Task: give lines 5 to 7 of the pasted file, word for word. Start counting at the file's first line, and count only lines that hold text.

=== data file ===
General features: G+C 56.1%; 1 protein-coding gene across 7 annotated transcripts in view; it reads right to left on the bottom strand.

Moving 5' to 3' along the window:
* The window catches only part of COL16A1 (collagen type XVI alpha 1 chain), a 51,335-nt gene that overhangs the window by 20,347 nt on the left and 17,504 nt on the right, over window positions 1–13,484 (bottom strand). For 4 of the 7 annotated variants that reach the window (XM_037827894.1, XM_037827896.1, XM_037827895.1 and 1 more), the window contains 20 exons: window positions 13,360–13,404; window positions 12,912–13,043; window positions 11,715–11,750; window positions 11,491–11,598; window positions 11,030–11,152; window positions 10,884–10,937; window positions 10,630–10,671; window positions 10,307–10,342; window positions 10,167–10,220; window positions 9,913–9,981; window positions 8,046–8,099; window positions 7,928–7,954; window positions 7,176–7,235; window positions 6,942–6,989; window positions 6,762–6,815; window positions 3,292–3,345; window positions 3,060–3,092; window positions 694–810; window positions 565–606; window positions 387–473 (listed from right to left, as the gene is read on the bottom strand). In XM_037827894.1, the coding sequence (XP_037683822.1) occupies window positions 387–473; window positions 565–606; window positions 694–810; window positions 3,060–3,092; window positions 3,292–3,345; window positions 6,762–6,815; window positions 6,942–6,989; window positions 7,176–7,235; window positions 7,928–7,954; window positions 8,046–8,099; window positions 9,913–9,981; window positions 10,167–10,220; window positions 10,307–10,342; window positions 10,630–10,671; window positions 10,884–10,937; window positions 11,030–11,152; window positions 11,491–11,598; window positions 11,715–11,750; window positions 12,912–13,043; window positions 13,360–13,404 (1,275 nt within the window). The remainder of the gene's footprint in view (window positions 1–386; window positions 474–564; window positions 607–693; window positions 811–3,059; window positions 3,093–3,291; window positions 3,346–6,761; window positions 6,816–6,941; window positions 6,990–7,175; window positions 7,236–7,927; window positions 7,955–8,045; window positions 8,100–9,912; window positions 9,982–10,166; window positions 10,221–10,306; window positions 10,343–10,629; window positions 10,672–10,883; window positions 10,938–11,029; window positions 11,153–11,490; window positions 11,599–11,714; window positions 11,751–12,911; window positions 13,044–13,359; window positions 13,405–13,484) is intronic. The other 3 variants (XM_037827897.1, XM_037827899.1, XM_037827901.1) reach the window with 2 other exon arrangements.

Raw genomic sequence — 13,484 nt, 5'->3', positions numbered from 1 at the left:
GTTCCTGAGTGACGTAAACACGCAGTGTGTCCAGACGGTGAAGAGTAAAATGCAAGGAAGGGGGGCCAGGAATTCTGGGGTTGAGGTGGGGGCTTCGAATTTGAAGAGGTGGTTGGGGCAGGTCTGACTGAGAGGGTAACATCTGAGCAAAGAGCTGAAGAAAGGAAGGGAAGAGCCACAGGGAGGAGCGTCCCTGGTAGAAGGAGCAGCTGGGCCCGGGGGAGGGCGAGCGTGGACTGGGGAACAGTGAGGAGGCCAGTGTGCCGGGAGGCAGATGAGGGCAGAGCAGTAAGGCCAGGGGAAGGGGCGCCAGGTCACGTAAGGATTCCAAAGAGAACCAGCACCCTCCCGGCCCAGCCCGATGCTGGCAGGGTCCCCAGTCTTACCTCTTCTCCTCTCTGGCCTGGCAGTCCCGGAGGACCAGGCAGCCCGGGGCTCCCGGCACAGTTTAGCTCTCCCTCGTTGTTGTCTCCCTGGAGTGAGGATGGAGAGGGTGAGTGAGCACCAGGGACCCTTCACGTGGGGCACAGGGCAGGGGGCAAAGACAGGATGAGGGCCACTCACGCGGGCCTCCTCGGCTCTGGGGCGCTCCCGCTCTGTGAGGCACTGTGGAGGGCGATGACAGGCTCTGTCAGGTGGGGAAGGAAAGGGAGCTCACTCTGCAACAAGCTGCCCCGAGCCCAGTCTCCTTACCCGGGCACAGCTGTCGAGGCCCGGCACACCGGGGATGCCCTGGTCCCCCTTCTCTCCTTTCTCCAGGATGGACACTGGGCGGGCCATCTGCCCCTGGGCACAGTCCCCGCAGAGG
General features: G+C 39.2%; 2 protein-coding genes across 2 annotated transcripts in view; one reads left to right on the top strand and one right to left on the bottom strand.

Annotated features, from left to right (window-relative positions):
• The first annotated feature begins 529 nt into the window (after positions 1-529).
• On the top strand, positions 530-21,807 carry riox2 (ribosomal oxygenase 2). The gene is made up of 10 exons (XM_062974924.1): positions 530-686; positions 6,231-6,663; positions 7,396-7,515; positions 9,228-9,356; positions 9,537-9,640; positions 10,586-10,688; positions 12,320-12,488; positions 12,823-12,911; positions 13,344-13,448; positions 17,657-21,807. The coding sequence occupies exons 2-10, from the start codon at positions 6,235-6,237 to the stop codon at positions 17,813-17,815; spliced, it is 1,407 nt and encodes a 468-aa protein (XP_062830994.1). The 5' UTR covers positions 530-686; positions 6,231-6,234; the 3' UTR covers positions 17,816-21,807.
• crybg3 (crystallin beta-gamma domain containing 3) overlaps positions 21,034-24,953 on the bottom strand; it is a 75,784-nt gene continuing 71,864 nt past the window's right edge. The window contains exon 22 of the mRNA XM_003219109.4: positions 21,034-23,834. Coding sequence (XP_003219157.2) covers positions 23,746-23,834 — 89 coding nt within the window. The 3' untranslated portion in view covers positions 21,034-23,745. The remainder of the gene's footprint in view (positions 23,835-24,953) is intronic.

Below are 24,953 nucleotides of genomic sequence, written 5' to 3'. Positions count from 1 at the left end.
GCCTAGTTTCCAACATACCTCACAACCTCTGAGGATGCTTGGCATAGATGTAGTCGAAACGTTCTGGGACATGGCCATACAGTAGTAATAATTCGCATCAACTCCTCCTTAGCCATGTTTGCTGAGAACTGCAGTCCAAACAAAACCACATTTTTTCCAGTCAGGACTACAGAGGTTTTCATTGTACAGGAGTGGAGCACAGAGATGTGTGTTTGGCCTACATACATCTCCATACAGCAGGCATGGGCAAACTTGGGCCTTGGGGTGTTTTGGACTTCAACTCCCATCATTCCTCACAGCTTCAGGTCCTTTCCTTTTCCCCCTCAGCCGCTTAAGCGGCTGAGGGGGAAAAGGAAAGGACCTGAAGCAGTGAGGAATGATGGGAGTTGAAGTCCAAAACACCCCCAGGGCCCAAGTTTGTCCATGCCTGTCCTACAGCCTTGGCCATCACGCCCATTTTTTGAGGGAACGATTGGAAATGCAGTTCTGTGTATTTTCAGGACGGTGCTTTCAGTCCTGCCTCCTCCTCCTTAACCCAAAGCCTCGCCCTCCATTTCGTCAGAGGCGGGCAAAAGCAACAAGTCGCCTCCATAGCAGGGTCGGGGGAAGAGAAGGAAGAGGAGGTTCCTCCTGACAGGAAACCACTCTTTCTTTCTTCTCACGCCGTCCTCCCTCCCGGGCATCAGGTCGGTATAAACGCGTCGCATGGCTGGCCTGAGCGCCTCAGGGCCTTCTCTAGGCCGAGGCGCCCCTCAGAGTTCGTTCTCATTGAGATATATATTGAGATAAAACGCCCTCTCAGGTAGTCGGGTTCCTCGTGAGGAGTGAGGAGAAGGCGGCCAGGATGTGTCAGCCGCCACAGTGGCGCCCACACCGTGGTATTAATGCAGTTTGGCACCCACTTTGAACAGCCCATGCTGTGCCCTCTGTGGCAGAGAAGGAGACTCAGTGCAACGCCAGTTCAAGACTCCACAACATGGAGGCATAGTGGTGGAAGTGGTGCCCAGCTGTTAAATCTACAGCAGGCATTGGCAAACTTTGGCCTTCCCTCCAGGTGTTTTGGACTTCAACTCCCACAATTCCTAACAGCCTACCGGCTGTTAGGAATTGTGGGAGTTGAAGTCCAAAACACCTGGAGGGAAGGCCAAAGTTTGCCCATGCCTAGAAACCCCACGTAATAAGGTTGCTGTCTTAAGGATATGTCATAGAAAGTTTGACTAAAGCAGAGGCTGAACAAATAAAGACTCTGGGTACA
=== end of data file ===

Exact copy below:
GTTCCTGAGTGACGTAAACACGCAGTGTGTCCAGACGGTGAAGAGTAAAATGCAAGGAAGGGGGGCCAGGAATTCTGGGGTTGAGGTGGGGGCTTCGAATTTGAAGAGGTGGTTGGGGCAGGTCTGACTGAGAGGGTAACATCTGAGCAAAGAGCTGAAGAAAGGAAGGGAAGAGCCACAGGGAGGAGCGTCCCTGGTAGAAGGAGCAGCTGGGCCCGGGGGAGGGCGAGCGTGGACTGGGGAACAGTGAGGAGGCCAGTGTGCCGGGAGGCAGATGAGGGCAGAGCAGTAAGGCCAGGGGAAGGGGCGCCAGGTCACGTAAGGATTCCAAAGAGAACCAGCACCCTCCCGGCCCAGCCCGATGCTGGCAGGGTCCCCAGTCTTACCTCTTCTCCTCTCTGGCCTGGCAGTCCCGGAGGACCAGGCAGCCCGGGGCTCCCGGCACAGTTTAGCTCTCCCTCGTTGTTGTCTCCCTGGAGTGAGGATGGAGAGGGTGAGTGAGCACCAGGGACCCTTCACGTGGGGCACAGGGCAGGGGGCAAAGACAGGATGAGGGCCACTCACGCGGGCCTCCTCGGCTCTGGGGCGCTCCCGCTCTGTGAGGCACTGTGGAGGGCGATGACAGGCTCTGTCAGGTGGGGAAGGAAAGGGAGCTCACTCTGCAACAAGCTGCCCCGAGCCCAGTCTCCTTACCCGGGCACAGCTGTCGAGGCCCGGCACACCGGGGATGCCCTGGTCCCCCTTCTCTCCTTTCTCCAGGATGGACACTGGGCGGGCCATCTGCCCCTGGGCACAGTCCCCGCAGAGG
General features: G+C 39.2%; 2 protein-coding genes across 2 annotated transcripts in view; one reads left to right on the top strand and one right to left on the bottom strand.

Annotated features, from left to right (window-relative positions):